Tuesday of last week, out at North Topsail Beach, was a day of widely varied conditions. I was up and on the beach itself for sunrise, but it was a waste of time, the horizon being entirely clouded over even while the upper reaches weren’t too bad. Worse, the spray coming off the ocean was so thick that my glasses became coated with salt, rendering my vision so bad that I couldn’t be sure the camera was even focused; it was akin to first waking up and your eyes haven’t cleared yet, but no amount of reflexive blinking was improving matters. On taking the kayaks out (after cleaning the glasses, for the first time anyway,) the wind was a bit stiff and had to be fought against when facing that way, and the sky remained resolutely blerk.
That’s me, and the green thing on my arm is the case for the waterproof Ricoh, when it isn’t in the hands of one of our friends like it is here – keeps it handy (the case I mean,) because believe me, rooting in pockets while in a kayak doesn’t work well.
And the wind’s blowing my shirt around; I’m not that fat. Asshole.
The military aircraft, quiescent through the weekend, had started their maneuvers on Monday and made their occasional low passes like before, punctuated by ‘artillery’ rounds a few kilometers off at the practice landing zone north of the island, which occasionally produced a nice little mushroom cloud like a departing magician.
My hair is not falling out, or any faster than normal anyway, so I’m tentatively considering this an inert practice round.
On coming back along the dock/walkway, one of the marsh crabs was venturing out in the afternoon, which is rare since they’re primarily nocturnal. I had encountered them the first night, even scooping one up for a momentary close inspection, but thereafter they made themselves scarce, so this is the best I have from this trip.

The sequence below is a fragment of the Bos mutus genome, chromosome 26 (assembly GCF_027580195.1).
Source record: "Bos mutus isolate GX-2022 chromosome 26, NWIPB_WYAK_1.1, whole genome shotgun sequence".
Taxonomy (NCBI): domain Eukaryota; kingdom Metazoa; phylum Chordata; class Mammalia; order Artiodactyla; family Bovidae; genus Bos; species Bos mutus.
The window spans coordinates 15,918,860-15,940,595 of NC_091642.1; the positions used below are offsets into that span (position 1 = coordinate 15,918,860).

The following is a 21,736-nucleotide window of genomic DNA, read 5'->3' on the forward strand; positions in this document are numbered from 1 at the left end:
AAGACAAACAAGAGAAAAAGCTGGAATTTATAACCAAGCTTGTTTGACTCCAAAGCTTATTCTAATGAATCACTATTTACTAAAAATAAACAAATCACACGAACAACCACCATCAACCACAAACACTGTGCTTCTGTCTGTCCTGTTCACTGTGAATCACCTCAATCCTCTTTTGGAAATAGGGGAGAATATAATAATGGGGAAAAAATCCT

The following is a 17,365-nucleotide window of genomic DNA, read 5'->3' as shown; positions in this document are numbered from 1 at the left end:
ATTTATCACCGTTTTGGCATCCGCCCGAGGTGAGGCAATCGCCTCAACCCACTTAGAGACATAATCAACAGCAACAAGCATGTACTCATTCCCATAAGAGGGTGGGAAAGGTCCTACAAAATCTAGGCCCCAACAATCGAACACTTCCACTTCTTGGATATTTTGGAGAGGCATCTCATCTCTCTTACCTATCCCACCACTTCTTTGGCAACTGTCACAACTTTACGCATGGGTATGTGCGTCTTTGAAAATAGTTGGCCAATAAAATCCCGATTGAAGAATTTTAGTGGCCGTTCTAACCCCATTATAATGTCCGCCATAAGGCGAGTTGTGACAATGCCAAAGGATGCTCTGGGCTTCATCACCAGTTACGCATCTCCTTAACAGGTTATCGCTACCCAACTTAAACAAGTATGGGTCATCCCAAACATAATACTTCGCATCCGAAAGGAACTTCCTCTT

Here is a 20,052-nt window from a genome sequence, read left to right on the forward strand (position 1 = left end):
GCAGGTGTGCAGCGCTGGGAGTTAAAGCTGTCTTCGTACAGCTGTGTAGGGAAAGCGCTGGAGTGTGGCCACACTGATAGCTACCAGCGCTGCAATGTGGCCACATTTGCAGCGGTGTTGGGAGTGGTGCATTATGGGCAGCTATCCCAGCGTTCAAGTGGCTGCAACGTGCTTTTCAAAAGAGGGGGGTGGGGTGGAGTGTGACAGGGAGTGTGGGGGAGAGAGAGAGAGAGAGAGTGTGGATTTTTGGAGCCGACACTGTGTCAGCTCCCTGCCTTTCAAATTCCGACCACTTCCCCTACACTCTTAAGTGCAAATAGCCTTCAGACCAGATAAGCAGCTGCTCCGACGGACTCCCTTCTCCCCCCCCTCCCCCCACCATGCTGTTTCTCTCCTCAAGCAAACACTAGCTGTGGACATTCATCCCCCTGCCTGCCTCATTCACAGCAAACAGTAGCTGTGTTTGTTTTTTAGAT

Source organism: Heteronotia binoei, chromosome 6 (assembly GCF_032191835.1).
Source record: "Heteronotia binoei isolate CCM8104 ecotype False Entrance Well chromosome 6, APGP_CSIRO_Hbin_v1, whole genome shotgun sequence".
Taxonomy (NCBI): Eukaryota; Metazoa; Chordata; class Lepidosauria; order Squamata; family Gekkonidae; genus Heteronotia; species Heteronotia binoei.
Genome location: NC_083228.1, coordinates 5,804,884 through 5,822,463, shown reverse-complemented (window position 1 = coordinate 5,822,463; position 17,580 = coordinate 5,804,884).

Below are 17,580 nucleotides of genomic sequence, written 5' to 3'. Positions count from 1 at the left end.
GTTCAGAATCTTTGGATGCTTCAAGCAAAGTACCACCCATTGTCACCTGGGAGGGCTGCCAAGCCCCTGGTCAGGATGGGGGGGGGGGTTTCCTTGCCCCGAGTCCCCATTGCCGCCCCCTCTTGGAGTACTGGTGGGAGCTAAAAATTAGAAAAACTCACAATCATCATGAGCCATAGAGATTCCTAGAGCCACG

I’m reasonably certain this is a squareback marsh crab (Armases cinereum, changed from Sesarma cinereum since the last time I featured them,) and they live in those burrows by day. All subsequent nights, I could only find them in a similar position in the doorways, not venturing out across the boards, pilings, and marsh plants like previously. Were they that affected by the temperatures (which dropped into the teens or lower at night – that’s celsius, by the way)? Can’t say – crabs are not my specialty. Nothing else is either.
But as the day wore on, the clouds thinned a bit, in late afternoon presenting a nice solar filter that allowed the sun to be viewed, and photographed, directly.
I mentioned to our friends that these were ideal conditions to see sunspots, should they exist, and sure enough, there are two patches visible, if you look close, in the upper quadrants where you might expect eyes. Tiny, tiny eyes, like manatees.
Moreover, the sun dropped out from beneath the cloud cover right at sunset, allowing for some nice views and colors, raising hopes that the following day would be decent despite the forecasts.
That’s the shared dock and gazebo of the property, used among eleven condos I think, but most of those were unoccupied so it never got crowded or anything, and there was no one else around most of the times we put the kayaks in. This exposure is ‘normal,’ which doesn’t have a lot of meaning because the camera tries for a middle tone and the image certainly appears darker than it did to our eyes, but at least the patches of deeper sky and treeline helped balance out the brightness of the sun. Without them, the exposure would have been even darker as the camera tried to make the sun a ‘middle tone.’ As with most sunrises and sunsets, I did a little bracketing, often finding that darkening the exposure slightly brings out better colors, but getting a decent range, above and below, helps ensure that at least one will be what you prefer the most.
This is darkened about a full stop, rendering the sun itself much better, but wouldn’t you know it, that’s the precise time a small flight of brown pelicans (Pelecanus occidentalis) chose to cruise through up there in the cloud line, almost lost in the darkness now. Had I really been on the ball, I might have bracketed a couple of frames at least, but you know they were in position above the sun for a couple seconds at best, and I honestly didn’t know how dark this would actually be rendered – no, the LCD preview wouldn’t tell me anything with any degree of accuracy, had I even been chimping. It’s one of those learning experiences, so next time, perhaps I’ll get a couple of better shots. We’ll see, I suppose.